[OUTLOOK]Asia will never be Europe

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[OUTLOOK]Asia will never be Europe

The 13th round of the Asia-Pacific Economic Cooperation summit in Busan’s theme was “Towards One Community: Meet the Challenge, Make the Change.” As we clean up the table from the feast, we should calm down and seek to understand the word “community” more accurately.
The South Korean government often uses the term “Northeast Asian community” and Japanese Prime Minister Junichiro Koizumi also uses the phrase frequently in his political slogans. But, it appears unclear how the word “community” is widely understood and used.
To better understand the word “community,” comparison with another word, “society,” is necessary. Building a community of people is different from building a society, where people gather together after calculating their mutual interests. Building a community means that its members share their hearts and dreams to become a single unit.
The Asia-Pacific Economic Cooperation meetings began in 1989 for the purpose of advancing the economic interests of the member countries. The conference has sought regional economic cooperation since its early stage. The Busan Declaration also included regional cooperation for economic interests such as free trade.
There is a long way to go to grow the Asia-Pacific Economic Cooperation into a community. The first step must be giving up hasty optimism. Understanding the reasons for the difficult and unpredictable path ahead and finding solutions to them should be the next steps.
Regional cooperation in Northeast Asia, East Asia or the Asia-Pacific area is far more difficult than cooperation in Europe, because of the region’s complexity. East Asia is not one simple space.
Anti-APEC protesters see Asia as a place of neo-liberalist globalization by capitalist forces, led by the United States.
In contrast, the United States sees Asia as a space where freedom must be spread. U.S. President George W. Bush’s speech about freedom and democracy that he gave in Kyoto, Japan, just before the APEC summit, clearly shows such a view.
For China, Asia is a space where China should lead peace, development and cooperation of other members. The views of China, which has long believed it stands at the center of regional order throughout history, were made public by the Chinese President Hu Jintao during his address at the Korean National Assembly just before the APEC meeting.
For Japan, Asia is where it dreams of a Northeast Asian community in the Japanese style, alongside its newly updated alliance with the United States for the 21st century.
For Asean countries, Asia is a venue where they seek peace and prosperity to build a true Asean community among the regional superpowers.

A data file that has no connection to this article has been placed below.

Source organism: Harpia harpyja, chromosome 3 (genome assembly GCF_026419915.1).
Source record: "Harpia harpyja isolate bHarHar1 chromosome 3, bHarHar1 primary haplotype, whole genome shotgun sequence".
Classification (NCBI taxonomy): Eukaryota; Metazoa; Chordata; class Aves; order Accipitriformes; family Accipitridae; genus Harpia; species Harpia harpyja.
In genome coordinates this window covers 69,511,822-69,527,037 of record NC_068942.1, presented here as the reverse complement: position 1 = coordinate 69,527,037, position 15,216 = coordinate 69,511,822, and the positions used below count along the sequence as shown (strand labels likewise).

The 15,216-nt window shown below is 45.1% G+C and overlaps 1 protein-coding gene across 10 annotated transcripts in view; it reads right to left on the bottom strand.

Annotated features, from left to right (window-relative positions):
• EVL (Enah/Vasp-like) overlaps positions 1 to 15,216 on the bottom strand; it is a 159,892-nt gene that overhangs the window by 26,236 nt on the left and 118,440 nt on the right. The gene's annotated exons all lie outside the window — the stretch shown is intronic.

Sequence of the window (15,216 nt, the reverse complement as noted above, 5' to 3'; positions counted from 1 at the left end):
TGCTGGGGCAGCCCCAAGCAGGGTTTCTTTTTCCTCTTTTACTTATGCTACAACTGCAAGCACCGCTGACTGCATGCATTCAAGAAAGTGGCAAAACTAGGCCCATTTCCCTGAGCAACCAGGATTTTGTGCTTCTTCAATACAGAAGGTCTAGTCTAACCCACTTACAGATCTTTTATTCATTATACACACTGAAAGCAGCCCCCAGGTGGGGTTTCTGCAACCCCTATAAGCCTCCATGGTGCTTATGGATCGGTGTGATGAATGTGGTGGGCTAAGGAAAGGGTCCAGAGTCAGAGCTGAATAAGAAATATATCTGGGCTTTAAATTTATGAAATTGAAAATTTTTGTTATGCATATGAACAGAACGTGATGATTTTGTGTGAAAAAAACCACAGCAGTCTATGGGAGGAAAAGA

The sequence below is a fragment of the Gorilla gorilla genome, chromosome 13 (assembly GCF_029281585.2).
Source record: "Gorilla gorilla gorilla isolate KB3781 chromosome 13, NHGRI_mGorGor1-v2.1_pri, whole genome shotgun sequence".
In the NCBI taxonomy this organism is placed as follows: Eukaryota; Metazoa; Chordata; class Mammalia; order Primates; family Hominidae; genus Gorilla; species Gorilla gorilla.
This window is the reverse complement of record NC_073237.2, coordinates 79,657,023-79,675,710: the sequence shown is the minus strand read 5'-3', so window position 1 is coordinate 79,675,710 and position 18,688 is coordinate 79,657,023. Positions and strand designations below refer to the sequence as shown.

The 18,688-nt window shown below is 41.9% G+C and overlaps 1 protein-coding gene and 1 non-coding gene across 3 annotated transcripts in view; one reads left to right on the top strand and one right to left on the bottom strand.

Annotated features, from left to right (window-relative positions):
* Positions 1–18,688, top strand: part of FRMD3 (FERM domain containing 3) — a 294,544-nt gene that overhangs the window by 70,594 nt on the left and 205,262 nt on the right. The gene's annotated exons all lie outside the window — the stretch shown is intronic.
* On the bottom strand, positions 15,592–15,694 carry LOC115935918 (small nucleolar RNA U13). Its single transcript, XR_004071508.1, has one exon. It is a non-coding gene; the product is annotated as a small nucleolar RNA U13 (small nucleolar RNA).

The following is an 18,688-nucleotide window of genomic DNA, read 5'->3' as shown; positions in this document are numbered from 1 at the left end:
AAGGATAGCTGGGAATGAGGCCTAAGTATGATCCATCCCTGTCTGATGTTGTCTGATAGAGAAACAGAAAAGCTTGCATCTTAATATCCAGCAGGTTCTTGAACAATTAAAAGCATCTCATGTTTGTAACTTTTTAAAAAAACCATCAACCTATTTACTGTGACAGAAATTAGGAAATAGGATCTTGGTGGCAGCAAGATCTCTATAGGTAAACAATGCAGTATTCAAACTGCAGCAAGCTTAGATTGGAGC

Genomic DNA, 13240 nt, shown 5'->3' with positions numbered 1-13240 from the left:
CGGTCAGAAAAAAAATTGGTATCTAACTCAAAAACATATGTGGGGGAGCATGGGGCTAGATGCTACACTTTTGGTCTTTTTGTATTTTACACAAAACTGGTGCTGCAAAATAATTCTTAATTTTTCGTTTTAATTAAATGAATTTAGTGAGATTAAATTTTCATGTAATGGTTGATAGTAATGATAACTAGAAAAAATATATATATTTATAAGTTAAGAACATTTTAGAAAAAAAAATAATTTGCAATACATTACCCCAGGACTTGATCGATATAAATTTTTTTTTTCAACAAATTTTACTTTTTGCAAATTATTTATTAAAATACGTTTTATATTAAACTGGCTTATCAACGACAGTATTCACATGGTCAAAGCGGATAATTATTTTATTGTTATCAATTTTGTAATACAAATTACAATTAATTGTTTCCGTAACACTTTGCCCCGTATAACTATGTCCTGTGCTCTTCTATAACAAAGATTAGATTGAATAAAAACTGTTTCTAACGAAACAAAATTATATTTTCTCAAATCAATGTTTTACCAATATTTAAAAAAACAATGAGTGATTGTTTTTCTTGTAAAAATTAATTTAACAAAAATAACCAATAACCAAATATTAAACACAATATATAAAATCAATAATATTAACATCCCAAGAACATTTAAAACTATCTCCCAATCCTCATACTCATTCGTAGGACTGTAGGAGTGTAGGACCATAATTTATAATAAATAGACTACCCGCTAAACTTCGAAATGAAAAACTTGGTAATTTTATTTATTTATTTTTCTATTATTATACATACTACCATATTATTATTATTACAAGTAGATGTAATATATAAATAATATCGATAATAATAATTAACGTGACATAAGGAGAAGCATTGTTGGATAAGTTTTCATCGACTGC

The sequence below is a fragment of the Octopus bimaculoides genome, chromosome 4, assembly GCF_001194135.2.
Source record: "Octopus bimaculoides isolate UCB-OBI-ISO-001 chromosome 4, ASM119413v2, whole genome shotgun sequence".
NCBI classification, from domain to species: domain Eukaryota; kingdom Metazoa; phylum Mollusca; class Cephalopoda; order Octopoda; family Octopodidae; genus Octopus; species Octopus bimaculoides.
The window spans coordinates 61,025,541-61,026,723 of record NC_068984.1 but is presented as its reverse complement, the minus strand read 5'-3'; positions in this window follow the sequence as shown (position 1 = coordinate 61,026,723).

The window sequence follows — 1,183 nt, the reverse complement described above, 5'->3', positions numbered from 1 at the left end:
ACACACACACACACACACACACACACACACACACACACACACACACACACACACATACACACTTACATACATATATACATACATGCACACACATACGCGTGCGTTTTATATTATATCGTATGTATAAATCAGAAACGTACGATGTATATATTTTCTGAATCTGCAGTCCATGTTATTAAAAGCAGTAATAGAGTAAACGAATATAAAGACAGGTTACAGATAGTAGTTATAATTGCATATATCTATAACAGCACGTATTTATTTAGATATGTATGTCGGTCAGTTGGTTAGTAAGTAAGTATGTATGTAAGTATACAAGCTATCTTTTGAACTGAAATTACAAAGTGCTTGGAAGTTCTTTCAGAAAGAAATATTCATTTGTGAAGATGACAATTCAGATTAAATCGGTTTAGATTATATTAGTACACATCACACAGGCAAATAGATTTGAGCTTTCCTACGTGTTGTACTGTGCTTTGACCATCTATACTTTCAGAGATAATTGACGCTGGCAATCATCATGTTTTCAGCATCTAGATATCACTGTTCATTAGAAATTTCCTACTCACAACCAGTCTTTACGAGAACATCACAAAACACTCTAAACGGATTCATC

And, for Korea, Asia is a place where it wants to test its potential of playing the role of balancer.
The national leaders of the 21 APEC members wore the Korean traditional garb of durumagi and stood together for a souvenir photo in front of the Nurimaru APEC house on Busan’s Dongbaek Island. In their hearts, they held 21 different views of Asia. And yet, they had serious discussions for two days to address the challenges and changes needed to build a united community.
What triggered such a complex scene? The APEC forum is a regional stage set up to resolve the ill effects of a regional order led by a single superpower of wealth and military capabilities.
But, it is important to understand the differences between the European and Asian stages. The European Union’s 25 countries are carefully experimenting with the possibility of a united community, which shares hearts and minds. It is a desperate act to rejuvenate the old Europe and to escape from the fatigue of the past five centuries of efforts to build one united nation.
The stage of Asia, however, is completely different. After being influenced by Western countries in the 19th century, Asian countries belatedly joined the modern era. However, they are still young. Compared to the old nations of Europe, the Asian countries’ pulses beat strongly. It is inappropriate to dream about an Asian community in an European style.
In Asia, some countries are still traditional, while others have either modernized or still remain in the Cold War era. Some are in a post-modern period.
In this complex time for Asia, the United States, Japan and China may be dreaming about being the sole star act for the long term, or cooperating as star jointly for the short term. Calmly considering Korea’s role and position one more time within such a star act is the way to successfully wrap up the Busan Asia-Pacific Economic Cooperation meetings.

* The writer is a professor of international relations at Seoul National University. Translated by JoongAng Daily staff.

by Ha Young-sun
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